Friday, May 29, 2009
When to buy organic and when to let it slide
Since I've been focusing more on expanding my nutrition & healthy kitchens business, a lot of people ask me when it is necessary to buy organic foods and when its not. With our economy in a slump, organic foods are not always cheap, but in the long run they are 110% better for your health. You see, in most other countries, the food industry has set higher standers in what products they allow in the grocery stores. Anything unsafe (i.e. pesticides, chemically enhanced foods, etc.) are not allowed. Therefore almost everything is fresh and organic. In our lovely country (not to bash) the FDA lets the ingredient list slip by so that it has a longer shelf life and is then cheaper for us to buy. Oh yea, gimme some of that! (said sarcastically). Here is a great article that explains just how to save money while shopping for the best produce and other fresh foods!
There are many reasons to buy organic foods. The USDA Organic label tells you that fruits and veggies weren't raised using manmade chemical pesticides, fossil fuel- or sewage-based fertilizers or genetically modified seeds. On meat, the label indicates that the feeds provided met those same standards, and that the animals weren't administered hormones and antibiotics. Bottom line: "Organic" is more sustainable and healthier -- for the environment and farm workers, certainly, and often for you and your family.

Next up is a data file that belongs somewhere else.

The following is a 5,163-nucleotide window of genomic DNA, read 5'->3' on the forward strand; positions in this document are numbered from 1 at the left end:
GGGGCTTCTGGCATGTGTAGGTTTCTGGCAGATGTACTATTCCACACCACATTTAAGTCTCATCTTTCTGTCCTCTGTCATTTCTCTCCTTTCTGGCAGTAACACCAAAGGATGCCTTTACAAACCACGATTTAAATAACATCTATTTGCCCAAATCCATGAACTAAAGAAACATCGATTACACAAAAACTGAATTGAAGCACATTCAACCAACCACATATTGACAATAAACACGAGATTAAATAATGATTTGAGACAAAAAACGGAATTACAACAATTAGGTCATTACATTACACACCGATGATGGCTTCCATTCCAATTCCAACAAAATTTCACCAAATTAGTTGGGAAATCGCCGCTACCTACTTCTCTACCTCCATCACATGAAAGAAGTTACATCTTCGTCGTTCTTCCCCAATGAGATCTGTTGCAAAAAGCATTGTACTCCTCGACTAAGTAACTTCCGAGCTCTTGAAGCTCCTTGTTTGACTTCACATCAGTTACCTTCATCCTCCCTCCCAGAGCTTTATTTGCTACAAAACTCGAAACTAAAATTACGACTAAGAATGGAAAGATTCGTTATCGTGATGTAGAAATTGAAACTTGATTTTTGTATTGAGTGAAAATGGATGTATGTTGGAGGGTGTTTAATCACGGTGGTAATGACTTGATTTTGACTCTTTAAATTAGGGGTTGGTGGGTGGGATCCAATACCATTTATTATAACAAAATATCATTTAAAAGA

How is organic healthier? It's healthier because some studies suggest that organic produce has more nutrients than its conventional counterparts, probably because the soil is left in better condition after repeated plantings; and healthier because you avoid ingesting any harmful pesticide residues left on conventional produce.
But, particularly as the economy sags and millions of Americans lose their jobs, it can be hard to afford the often-premium price charged for organic foods. That's why we've published this updated list, based on Environmental Working Group's latest compilation of government data about pesticide residue.
The fruits and vegetables on this list were the least likely to have pesticides detected on the parts you eat, after typical washing, whether or not they're certified organic. (Remember, though, that the farmworkers and the farm soil, will thank you for any organic purchases you can make.)
4. sweet corn
7. sweet peas
15. sweet potato
For a list of the foods most likely to be contaminated, see The Daily Green's feature Dirty Dozen: 12 Foods To Buy Organic.
Have a great weekend and go to your local farmers market- SUPPORT!!